3 A. Gordon The Rules of the Game: Jutland and British Naval Command (London: John Murray, 1996) p.443 Further examples may be found in G. Bennett The Battle of Jutland (Ware: Wordsworth Editions, 1999), G. Gordon 'Jellicoe: Jutland, 1916' in E. Grove [ed.] Great Battles of the Royal Navy (London: Arms and Armour Press, 1994), E. Grove Fleet to Fleet Encounters (London: Arms and Armour Press, 1991), P. Halpern A Naval History of World War I (London: Routledge, 2005), R. Hough The Great War at Sea 1914-1918 (Edinburgh: Birlinn, 2000), N. Steel & P. Hart Jutland 1916: Death in the Grey Wastes (London: Cassel, 2004). The point made, that the first-class cruisers designed prior to 1905 were obsolete in the context of a First World War fleet action dominated by heavy artillery, taken purely in itself is reasonable. However, these negative connotations have coloured wider perceptions of the type, and likely resulted in the relative lack of interest in such vessels

    4 The big-gun armed types are what would later come to be officially termed, and are generally known to historians as, 'battlecruisers.' For the purposes of this thesis, heavy artillery (nee 'big-gun') is taken to

    8 Marder Op. Cit., E. Woodward Great Britain and the German Navy (Oxford: Cass, 1935). Ropp's thesis was later published as T. Ropp [ed. S. Roberts] The Development of a Modern Navy: French Naval Policy, 1871-1904 (Annapolis: Naval Institute Press, 1987)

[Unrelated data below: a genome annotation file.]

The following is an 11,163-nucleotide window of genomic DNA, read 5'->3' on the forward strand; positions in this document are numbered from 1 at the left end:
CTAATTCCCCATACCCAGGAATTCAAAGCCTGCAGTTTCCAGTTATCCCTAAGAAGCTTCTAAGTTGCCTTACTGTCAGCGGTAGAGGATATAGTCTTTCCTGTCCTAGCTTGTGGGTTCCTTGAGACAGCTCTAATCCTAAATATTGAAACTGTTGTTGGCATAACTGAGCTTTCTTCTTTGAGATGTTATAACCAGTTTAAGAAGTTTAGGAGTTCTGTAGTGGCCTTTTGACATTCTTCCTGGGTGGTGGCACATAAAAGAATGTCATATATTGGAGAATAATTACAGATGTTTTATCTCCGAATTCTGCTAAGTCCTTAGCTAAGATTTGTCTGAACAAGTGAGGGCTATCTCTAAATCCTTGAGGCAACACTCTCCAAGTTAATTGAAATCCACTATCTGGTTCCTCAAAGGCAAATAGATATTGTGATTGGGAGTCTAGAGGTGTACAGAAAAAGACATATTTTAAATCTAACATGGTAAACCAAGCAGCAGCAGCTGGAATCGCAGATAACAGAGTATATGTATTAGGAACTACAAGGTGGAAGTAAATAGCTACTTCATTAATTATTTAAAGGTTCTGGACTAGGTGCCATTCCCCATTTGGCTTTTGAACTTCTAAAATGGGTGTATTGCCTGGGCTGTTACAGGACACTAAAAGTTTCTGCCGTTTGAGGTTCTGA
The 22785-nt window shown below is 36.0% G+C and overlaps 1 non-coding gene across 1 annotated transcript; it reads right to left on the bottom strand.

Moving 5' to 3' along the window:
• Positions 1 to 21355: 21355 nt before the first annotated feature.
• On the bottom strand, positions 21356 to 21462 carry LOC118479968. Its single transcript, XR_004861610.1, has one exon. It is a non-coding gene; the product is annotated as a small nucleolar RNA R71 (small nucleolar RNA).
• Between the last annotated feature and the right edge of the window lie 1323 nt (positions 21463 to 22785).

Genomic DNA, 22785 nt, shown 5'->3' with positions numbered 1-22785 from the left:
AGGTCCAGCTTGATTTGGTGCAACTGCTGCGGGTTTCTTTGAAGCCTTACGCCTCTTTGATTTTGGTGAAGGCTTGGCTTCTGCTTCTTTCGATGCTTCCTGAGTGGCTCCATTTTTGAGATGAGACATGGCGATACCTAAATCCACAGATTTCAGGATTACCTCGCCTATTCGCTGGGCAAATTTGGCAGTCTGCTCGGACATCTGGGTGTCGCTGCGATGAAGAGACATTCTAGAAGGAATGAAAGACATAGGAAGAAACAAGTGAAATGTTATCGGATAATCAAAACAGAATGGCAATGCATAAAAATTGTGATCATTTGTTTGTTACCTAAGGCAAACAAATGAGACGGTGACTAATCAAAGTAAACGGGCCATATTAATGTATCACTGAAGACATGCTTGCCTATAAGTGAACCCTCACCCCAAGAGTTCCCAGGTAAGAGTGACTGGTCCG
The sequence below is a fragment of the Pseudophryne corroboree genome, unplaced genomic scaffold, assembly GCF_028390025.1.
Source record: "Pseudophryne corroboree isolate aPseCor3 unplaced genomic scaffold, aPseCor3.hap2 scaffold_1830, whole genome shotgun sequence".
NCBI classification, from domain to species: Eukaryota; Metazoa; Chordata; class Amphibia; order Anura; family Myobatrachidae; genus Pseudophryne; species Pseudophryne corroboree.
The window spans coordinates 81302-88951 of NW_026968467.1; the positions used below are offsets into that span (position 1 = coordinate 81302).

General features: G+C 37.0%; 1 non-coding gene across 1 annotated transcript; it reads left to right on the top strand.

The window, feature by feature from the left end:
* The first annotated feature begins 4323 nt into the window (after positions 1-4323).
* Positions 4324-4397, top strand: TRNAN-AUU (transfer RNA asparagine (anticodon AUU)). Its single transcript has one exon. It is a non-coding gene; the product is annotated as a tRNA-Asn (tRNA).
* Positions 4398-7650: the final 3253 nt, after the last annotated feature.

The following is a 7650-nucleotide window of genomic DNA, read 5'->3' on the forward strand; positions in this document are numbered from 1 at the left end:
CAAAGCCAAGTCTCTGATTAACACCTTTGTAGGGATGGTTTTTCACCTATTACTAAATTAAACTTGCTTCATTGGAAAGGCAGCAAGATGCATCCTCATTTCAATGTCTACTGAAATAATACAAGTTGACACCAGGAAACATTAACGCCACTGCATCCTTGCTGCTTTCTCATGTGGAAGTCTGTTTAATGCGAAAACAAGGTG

9 Marder Op. Cit. p.85

    10 Ibid p.97 & 95

    11 O. Parkes British Battleships: A History of Design, Construction and Armament 1860 - 1950 (London: Leo Cooper, 1990) Since Parkes's work was written over a period of some 31 years, from 1925-1956, there is some question about whether he may have developed this view independently of Marder, or whether Marder influenced his thinking

    12 N. Rodger 'The Dark Ages of the Admiralty, 1869-85, Part I: Business Methods, 1869-74' Mariner's Mirror 61/4 (November 1975), 'The Dark Ages of the Admiralty, 1869-85, Part II: Change and Decay, 1874- 80' Mariner's Mirror 62/1 (February 1976), 'The Dark Ages of the Admiralty, 1869-85, Part III: Peace, Retrenchment and Reform, 1880-85' Mariner's Mirror 62/2 (May 1976), 'British Belted Cruisers' Mariner's Mirror 64/1 (February 1978). It must be said, however that Professor Rodger has recanted from some of his earlier critical views: see the remarks on his earlier work in the bibliographies to his monumental Naval History of Britain.

    13 S. Sandler The Emergence of the Modern Capital Ship (Newark: University of Delaware Press, 1979)